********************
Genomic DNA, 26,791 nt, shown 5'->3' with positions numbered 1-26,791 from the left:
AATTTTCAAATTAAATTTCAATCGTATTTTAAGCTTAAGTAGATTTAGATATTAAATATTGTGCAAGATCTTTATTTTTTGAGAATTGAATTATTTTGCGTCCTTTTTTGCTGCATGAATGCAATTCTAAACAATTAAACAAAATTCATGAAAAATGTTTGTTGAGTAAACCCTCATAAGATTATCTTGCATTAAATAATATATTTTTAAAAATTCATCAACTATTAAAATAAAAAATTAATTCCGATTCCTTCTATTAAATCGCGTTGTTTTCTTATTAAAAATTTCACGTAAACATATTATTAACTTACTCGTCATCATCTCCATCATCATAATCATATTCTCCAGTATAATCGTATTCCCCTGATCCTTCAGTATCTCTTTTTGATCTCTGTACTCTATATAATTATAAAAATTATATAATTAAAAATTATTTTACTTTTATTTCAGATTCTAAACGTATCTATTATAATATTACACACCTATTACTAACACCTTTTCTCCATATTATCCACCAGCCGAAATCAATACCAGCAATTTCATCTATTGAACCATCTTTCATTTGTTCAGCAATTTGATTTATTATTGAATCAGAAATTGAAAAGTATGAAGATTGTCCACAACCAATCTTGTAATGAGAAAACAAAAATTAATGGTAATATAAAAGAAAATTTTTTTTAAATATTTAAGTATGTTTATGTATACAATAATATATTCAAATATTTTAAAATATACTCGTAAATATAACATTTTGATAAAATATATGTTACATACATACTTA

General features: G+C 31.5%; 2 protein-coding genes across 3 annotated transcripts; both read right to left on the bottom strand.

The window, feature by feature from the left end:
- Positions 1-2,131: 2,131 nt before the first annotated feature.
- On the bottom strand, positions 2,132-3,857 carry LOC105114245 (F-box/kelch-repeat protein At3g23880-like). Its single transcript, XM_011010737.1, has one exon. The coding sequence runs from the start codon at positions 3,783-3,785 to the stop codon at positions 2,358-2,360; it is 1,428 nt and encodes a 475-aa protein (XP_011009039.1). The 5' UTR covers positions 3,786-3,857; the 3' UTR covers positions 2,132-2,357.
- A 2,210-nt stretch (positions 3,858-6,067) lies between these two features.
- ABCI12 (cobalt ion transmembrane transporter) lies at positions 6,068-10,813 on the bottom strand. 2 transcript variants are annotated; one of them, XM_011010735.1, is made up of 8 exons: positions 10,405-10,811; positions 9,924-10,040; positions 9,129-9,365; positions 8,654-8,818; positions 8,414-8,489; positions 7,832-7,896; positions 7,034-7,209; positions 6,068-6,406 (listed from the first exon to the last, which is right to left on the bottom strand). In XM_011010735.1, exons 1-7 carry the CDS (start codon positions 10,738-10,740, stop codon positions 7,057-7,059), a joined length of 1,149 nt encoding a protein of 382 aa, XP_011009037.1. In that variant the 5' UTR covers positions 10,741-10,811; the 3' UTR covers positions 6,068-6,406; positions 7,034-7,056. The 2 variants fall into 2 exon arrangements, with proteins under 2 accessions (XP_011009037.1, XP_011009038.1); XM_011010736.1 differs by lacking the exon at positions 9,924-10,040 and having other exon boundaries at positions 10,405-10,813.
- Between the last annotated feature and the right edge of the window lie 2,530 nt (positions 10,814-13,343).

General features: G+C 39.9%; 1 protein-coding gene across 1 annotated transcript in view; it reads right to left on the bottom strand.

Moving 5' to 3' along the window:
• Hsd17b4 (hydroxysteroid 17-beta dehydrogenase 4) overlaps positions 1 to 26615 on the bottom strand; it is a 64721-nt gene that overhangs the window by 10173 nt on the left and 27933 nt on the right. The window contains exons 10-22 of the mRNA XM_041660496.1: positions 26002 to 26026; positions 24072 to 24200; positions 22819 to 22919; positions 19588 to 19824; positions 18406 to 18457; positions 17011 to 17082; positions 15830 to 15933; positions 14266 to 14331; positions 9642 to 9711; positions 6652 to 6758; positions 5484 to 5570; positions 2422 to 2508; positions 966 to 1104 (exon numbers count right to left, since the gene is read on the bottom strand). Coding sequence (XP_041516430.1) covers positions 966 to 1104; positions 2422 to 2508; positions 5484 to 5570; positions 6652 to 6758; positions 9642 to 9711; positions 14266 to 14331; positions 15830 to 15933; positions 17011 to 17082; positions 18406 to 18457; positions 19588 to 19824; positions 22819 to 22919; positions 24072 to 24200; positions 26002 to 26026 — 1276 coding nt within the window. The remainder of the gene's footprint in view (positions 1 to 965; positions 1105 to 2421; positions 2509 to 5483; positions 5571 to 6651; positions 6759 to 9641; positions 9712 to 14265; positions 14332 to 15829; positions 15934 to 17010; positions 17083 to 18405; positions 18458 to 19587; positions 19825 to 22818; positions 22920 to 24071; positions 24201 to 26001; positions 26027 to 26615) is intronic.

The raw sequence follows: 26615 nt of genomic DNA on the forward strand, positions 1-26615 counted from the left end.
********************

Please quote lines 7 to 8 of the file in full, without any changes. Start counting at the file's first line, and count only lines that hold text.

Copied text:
- A 2,210-nt stretch (positions 3,858-6,067) lies between these two features.
- ABCI12 (cobalt ion transmembrane transporter) lies at positions 6,068-10,813 on the bottom strand. 2 transcript variants are annotated; one of them, XM_011010735.1, is made up of 8 exons: positions 10,405-10,811; positions 9,924-10,040; positions 9,129-9,365; positions 8,654-8,818; positions 8,414-8,489; positions 7,832-7,896; positions 7,034-7,209; positions 6,068-6,406 (listed from the first exon to the last, which is right to left on the bottom strand). In XM_011010735.1, exons 1-7 carry the CDS (start codon positions 10,738-10,740, stop codon positions 7,057-7,059), a joined length of 1,149 nt encoding a protein of 382 aa, XP_011009037.1. In that variant the 5' UTR covers positions 10,741-10,811; the 3' UTR covers positions 6,068-6,406; positions 7,034-7,056. The 2 variants fall into 2 exon arrangements, with proteins under 2 accessions (XP_011009037.1, XP_011009038.1); XM_011010736.1 differs by lacking the exon at positions 9,924-10,040 and having other exon boundaries at positions 10,405-10,813.